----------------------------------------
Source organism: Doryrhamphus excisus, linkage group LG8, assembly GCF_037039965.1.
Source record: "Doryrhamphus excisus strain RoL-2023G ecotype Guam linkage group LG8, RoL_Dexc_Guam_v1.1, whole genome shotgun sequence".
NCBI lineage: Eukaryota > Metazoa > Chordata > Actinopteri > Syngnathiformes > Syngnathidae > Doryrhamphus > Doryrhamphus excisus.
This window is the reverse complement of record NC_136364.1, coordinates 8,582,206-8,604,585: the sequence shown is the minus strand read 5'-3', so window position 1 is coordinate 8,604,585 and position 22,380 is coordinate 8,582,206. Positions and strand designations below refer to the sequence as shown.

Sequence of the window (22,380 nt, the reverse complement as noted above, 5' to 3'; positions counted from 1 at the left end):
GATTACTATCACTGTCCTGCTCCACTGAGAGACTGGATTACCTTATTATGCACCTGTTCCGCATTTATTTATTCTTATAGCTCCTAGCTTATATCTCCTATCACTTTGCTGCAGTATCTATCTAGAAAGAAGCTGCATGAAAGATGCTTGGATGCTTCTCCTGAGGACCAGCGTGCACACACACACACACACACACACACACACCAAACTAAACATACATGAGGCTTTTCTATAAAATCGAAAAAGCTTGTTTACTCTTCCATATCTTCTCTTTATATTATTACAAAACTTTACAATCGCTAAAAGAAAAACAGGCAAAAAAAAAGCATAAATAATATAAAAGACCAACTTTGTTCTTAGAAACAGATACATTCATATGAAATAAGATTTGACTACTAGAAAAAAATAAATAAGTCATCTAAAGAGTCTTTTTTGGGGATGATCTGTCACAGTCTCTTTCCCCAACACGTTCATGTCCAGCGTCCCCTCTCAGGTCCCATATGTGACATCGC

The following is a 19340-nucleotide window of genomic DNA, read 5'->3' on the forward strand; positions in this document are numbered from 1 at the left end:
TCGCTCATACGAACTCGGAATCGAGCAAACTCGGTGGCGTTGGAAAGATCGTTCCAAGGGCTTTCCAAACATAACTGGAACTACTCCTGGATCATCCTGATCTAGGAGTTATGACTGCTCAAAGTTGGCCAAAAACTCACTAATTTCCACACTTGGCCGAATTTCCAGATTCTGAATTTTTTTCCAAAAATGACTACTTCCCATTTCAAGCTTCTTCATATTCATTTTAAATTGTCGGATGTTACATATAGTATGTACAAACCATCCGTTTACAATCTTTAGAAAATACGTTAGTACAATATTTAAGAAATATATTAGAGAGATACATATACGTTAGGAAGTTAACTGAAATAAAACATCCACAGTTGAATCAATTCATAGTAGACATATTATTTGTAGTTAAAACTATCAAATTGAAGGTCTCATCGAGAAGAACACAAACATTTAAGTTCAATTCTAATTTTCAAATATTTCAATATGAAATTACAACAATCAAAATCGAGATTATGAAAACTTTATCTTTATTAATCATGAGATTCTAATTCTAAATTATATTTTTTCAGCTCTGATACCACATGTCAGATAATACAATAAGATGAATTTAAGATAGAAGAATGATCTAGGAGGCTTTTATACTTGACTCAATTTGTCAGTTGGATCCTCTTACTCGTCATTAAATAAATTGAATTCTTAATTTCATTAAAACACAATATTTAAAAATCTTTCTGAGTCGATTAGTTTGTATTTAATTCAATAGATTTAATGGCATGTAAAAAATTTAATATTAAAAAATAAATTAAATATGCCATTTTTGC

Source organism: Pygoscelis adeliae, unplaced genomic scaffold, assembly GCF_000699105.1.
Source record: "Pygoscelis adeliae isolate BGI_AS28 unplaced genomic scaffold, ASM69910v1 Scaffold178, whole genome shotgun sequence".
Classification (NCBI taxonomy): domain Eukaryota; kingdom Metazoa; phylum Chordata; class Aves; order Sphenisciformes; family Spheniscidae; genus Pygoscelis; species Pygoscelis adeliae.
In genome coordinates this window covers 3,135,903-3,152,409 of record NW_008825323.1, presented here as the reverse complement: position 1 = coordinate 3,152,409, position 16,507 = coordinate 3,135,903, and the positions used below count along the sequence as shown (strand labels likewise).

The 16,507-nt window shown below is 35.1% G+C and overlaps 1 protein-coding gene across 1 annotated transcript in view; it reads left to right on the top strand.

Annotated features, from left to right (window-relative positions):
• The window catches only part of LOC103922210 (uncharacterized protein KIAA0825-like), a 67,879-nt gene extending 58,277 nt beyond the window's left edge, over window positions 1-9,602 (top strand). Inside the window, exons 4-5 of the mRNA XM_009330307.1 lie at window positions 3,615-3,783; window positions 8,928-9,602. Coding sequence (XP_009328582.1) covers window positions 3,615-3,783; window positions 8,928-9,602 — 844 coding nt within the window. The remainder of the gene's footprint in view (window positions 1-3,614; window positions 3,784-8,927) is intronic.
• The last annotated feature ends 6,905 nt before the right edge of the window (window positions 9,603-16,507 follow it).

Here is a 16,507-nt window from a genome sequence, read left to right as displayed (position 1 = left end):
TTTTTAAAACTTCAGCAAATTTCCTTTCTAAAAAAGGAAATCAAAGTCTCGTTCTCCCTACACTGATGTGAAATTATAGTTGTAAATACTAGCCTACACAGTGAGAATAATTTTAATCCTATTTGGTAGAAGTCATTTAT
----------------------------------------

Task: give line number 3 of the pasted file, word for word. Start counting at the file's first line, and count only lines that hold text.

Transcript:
NCBI lineage: Eukaryota > Metazoa > Chordata > Actinopteri > Syngnathiformes > Syngnathidae > Doryrhamphus > Doryrhamphus excisus.